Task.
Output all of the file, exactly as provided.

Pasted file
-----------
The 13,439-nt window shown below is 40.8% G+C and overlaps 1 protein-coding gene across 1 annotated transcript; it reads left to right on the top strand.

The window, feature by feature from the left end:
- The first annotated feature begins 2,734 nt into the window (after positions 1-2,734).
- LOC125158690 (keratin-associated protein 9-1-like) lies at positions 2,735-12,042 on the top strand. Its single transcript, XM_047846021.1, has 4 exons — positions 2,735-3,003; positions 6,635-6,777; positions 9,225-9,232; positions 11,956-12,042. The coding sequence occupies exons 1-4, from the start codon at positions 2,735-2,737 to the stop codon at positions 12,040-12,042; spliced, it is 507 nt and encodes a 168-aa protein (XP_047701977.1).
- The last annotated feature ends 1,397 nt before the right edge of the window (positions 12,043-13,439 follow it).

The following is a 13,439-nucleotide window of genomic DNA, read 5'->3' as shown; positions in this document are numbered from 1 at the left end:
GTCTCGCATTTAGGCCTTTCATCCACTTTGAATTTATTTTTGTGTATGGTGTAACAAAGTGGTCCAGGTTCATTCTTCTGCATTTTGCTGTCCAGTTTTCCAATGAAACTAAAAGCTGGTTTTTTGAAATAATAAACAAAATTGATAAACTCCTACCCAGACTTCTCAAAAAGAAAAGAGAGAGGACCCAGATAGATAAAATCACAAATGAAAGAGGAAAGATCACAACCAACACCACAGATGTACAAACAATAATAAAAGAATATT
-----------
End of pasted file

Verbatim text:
The 13,439-nt window shown below is 40.8% G+C and overlaps 1 protein-coding gene across 1 annotated transcript; it reads left to right on the top strand.

The window, feature by feature from the left end:
- The first annotated feature begins 2,734 nt into the window (after positions 1-2,734).
- LOC125158690 (keratin-associated protein 9-1-like) lies at positions 2,735-12,042 on the top strand. Its single transcript, XM_047846021.1, has 4 exons — positions 2,735-3,003; positions 6,635-6,777; positions 9,225-9,232; positions 11,956-12,042. The coding sequence occupies exons 1-4, from the start codon at positions 2,735-2,737 to the stop codon at positions 12,040-12,042; spliced, it is 507 nt and encodes a 168-aa protein (XP_047701977.1).
- The last annotated feature ends 1,397 nt before the right edge of the window (positions 12,043-13,439 follow it).

The following is a 13,439-nucleotide window of genomic DNA, read 5'->3' as shown; positions in this document are numbered from 1 at the left end:
GTCTCGCATTTAGGCCTTTCATCCACTTTGAATTTATTTTTGTGTATGGTGTAACAAAGTGGTCCAGGTTCATTCTTCTGCATTTTGCTGTCCAGTTTTCCAATGAAACTAAAAGCTGGTTTTTTGAAATAATAAACAAAATTGATAAACTCCTACCCAGACTTCTCAAAAAGAAAAGAGAGAGGACCCAGATAGATAAAATCACAAATGAAAGAGGAAAGATCACAACCAACACCACAGATGTACAAACAATAATAAAAGAATATT